Hawaii & Alaska
Hauula residents have raised concerns about the influx of tourism at Kokololio Beach. Courtesy: Desirree Madison-Biggs

HI - Why Tour Groups Are Barred From Stopping At Some Honolulu Beaches But Not Others

The City Council is considering halting commercial activity at Kokololio Beach. Residents and tour companies say beach-by-beach bans push the problem down the road and don’t solve the overall problem.

Hauula resident Desirree Madison-Biggs noticed an increase in the number of visitors outside her beachfront home over the summer. She points the finger at a large tour company that drops off an estimated 300 people a day at the nearly half-mile Kokololio Beach.

Concerns about heavy foot traffic and environmental impacts at the Windward beach have prompted a bill before the Honolulu City Council calling for a ban on tour stops there. That would add it to a list of more than a dozen Oahu beaches where commercial activities are banned.

But critics say the piecemeal approach pushes the problem to other coastline communities and doesn’t solve the underlying issue of overuse and tensions with local residents. Owners of commercial tour companies, meanwhile, are worried they will be pushed out of business if the bans continue to spread across the island.

“We don’t want to have a heavy-handed approach,” Madison-Biggs said. “I don’t think we should stop all commercial activity. Is there a way we can manage our beaches and the wildlife where we as residents and locals feel like we want to give aloha instead of feeling like it’s demanded?”

The City Council began banning commercial activity in 2012, starting with Kailua, Lanikai and Kalama beach parks. Earlier this year, the city extended the bans to beaches from Waimanalo to Makapuu, prohibiting tour stops, wedding photography and more.

Residents and tour companies say nixing commercial activities one beach at a time will not solve the problem, asking the City Council for a middle ground.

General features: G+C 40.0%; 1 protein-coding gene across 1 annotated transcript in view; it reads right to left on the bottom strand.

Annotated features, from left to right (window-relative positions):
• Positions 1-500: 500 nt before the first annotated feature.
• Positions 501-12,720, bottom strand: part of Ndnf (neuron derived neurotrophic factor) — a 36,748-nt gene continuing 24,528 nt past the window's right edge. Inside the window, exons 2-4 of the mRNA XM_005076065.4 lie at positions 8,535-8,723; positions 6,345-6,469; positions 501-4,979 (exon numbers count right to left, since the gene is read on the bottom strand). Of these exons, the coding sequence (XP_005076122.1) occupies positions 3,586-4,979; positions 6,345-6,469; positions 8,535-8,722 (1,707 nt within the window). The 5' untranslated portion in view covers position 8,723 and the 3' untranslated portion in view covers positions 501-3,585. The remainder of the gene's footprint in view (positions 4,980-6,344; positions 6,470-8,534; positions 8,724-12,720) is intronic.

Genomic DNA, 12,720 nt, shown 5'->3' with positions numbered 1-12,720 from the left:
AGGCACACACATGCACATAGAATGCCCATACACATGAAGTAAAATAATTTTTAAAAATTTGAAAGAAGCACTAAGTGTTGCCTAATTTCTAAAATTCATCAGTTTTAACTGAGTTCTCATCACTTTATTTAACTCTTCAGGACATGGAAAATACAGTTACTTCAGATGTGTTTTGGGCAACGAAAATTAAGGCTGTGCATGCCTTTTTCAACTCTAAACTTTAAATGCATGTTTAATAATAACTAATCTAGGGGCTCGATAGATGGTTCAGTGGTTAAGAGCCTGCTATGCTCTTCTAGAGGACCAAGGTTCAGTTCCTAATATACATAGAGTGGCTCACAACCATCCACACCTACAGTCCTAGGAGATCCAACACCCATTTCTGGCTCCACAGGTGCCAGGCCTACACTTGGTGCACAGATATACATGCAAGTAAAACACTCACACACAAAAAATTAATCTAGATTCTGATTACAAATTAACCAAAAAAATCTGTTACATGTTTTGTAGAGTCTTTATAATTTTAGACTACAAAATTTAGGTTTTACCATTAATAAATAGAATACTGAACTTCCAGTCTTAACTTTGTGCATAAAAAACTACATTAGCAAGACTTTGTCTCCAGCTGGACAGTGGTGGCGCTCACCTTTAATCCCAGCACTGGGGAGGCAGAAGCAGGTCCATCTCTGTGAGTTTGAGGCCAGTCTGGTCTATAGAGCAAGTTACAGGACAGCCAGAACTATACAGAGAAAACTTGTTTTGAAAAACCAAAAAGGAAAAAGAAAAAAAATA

Council member Heidi Tsuneyoshi, who introduced the bill that would add Kokololio Beach in Hauula to the banned list, said the council has for a decade asked the Department of Parks and Recreation to create an islandwide policy but hasn’t yet seen evidence of a concrete plan.

“It’s just a feeling of frustration because we always get the same response,” Tsuneyoshi said. “The response is that this will push activity to other beaches, which we know is a possible consequence of taking action, but no action is not an option.”

Parks spokesman Nathan Serota said the department is working on an islandwide approach to better managing commercial activities, but the plan won’t be ready until the end of this year. He said it was delayed by a change in city leadership and the coronavirus pandemic.

“Mayor (Rick) Blangiardi and DPR Director (Laura) Thielen have been in office for under two years,” Serota said in an email. “Much of their efforts relating to parks have focused on restoring regular access, facility permitting during various Covid restrictions, deferred maintenance, and reviving park programs at 306 park sites islandwide. Basically, getting city parks back to regular order.”

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